AML/KYC Policy

Introduction

U.C.I has put in place an Anti-Money Laundering / Counter-Terrorist Financing Policy and a Know Your Customer Policy (collectively, the “AML Policies”). The Policies are revisited periodically and amended from time to time based on prevailing industry standards and international regulations designed to facilitate the prevention of illicit activity including money laundering and terrorist financing. All senior management and employees of U.C.I are required to acknowledge and be familiar with the Policies.

This document covers AML Policies regarding U.C.I’s broker (non-exchange) services, which is U.C.I’s main business activity


Money Laundering Risks

Money laundering is generally defined as engaging in acts designed to conceal or disguise the true origins of criminally derived proceeds so that the proceeds appear to have derived from legitimate origins or constitute legitimate assets. Terrorist financing is an attempt to conceal either the origin of the funds or their intended use, which could be for criminal purposes.


The risk of money laundering or terrorist financing on U.C.I is extremely low

U.C.I does not engage in any exchange transactions between currencies, whether in crypto or fiat. Clients can only deposit cryptocurrency (BTC) and withdraw the same cryptocurrency (BTC), with no exchange activity happening in between. U.C.I uses third party crypto transaction monitoring and source of funds software to track and tag funds deposited into its platform, making it extremely unattractive for potential bad actors attempting to move illicit funds

All Client funds remain in “virtual” currencies and are never converted to any other currencies. U.C.I requires KYC identification documents from all Clients before any transaction is made as an extra measure of risk reduction and compliance


AML/KYC Policies Framework

The Policies are designed to lay down a framework to:

  • prevent U.C.I from being used, intentionally or unintentionally, by criminal elements for money laundering or financing terrorist activities;
  • enable U.C.I to know and understand its customers, clientele, contributors, and other contacts with which U.C.I has any financial dealings with (collectively, “Clients”) and their financial background and source of funds better, which in turn would help it to manage its risks prudently;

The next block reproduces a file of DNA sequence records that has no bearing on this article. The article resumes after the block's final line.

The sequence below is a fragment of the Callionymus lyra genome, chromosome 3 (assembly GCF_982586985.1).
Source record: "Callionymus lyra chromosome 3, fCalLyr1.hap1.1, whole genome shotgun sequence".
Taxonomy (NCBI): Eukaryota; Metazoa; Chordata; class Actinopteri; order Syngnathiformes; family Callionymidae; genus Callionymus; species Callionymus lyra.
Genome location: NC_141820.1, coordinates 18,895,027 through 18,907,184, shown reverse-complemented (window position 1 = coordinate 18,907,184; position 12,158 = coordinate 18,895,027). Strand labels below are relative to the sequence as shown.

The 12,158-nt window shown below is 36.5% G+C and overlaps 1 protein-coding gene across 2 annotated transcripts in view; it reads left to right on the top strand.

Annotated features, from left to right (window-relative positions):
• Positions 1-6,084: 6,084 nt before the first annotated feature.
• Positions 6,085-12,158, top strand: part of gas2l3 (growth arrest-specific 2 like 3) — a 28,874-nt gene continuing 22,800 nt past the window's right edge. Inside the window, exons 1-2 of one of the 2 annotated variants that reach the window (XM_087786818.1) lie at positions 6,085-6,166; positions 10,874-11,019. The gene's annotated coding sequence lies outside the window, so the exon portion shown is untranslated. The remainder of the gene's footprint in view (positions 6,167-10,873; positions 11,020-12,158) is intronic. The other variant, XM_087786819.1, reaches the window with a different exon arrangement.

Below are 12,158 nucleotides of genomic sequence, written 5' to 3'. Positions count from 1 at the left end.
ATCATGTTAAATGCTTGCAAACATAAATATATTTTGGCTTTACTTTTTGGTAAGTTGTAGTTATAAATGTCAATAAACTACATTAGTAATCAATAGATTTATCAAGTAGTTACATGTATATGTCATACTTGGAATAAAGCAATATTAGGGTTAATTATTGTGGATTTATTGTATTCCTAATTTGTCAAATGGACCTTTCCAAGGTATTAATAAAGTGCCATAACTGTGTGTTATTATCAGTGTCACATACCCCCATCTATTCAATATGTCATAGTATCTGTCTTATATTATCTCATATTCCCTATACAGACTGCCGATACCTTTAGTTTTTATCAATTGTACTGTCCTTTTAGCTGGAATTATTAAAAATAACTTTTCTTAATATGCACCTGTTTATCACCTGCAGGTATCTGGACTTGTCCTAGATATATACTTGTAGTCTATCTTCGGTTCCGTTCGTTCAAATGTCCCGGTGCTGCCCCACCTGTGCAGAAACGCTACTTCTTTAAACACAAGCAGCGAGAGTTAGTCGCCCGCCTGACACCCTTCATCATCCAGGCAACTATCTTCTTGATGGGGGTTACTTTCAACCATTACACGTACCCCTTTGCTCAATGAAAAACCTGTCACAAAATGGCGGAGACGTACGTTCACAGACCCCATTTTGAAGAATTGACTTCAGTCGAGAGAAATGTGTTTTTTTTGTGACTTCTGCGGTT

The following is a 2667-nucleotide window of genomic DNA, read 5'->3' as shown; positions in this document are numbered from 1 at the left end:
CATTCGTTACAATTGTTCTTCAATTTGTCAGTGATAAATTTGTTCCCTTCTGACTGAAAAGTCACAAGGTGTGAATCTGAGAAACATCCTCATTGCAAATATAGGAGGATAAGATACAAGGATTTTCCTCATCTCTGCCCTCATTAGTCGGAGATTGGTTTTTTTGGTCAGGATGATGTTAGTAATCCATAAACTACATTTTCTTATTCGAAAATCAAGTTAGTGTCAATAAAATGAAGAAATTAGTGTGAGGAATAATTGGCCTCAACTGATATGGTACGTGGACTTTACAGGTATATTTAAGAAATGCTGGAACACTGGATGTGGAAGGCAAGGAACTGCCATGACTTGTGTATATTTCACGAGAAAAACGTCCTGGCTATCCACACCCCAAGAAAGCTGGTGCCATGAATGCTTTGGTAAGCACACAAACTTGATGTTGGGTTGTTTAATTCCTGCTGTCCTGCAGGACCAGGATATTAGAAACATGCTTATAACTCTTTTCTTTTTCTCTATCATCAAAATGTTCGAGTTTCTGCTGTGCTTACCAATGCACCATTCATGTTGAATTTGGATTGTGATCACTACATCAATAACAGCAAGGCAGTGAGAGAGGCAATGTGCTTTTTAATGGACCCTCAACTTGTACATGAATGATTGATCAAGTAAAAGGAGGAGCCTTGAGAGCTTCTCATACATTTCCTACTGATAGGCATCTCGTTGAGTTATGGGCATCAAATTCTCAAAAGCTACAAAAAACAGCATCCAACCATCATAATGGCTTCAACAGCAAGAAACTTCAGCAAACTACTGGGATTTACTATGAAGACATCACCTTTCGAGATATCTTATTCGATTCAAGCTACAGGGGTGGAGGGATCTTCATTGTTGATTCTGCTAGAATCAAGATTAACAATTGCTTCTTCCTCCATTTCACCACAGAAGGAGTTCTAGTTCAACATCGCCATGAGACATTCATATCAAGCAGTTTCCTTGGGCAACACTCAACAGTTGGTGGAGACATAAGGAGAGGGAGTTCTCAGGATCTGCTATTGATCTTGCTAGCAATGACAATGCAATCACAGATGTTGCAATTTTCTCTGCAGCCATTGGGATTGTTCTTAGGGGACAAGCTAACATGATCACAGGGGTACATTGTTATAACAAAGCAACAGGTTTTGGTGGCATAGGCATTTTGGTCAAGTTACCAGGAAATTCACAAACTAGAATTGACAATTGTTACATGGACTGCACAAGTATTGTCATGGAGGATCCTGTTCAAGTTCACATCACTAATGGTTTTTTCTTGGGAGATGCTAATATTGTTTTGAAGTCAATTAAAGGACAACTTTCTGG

• put in place appropriate controls for detection and reporting of suspicious activities in accordance with applicable laws, procedures and regulatory guidelines; and
  • equip employees and contractors of U.C.I with the necessary training and measures to deal with matters concerning KYC/AML procedures and reporting obligations.

Our Policies will be reviewed and updated on a regular basis to ensure appropriate procedures and internal controls are in place to account for both changes in regulations and changes in our business.


Risk-Based Approach

U.C.I adopts and maintains a Risk-Based Approach (“RBA”) towards assessing and containing the money laundering and terrorist financing risks arising from any transactions it has with Clients. The guidelines are as follows:

  • Before entering into any transaction or proposed transaction, necessary checks shall be conducted in line with the RBA so as to ensure that the identity of the Clients does not match with any person with known criminal background or with banned entities such as individual terrorists or terrorist organizations;
  • or the purpose of risk categorization of the Clients, the relevant information shall be obtained from the Clients at or before the time of entering into a transaction;
  • The risk categorization process for different types of Clients may take into account the background of the Clients, country of origin, sources of funds, volume of turnover or deposits, as well as social and financial background;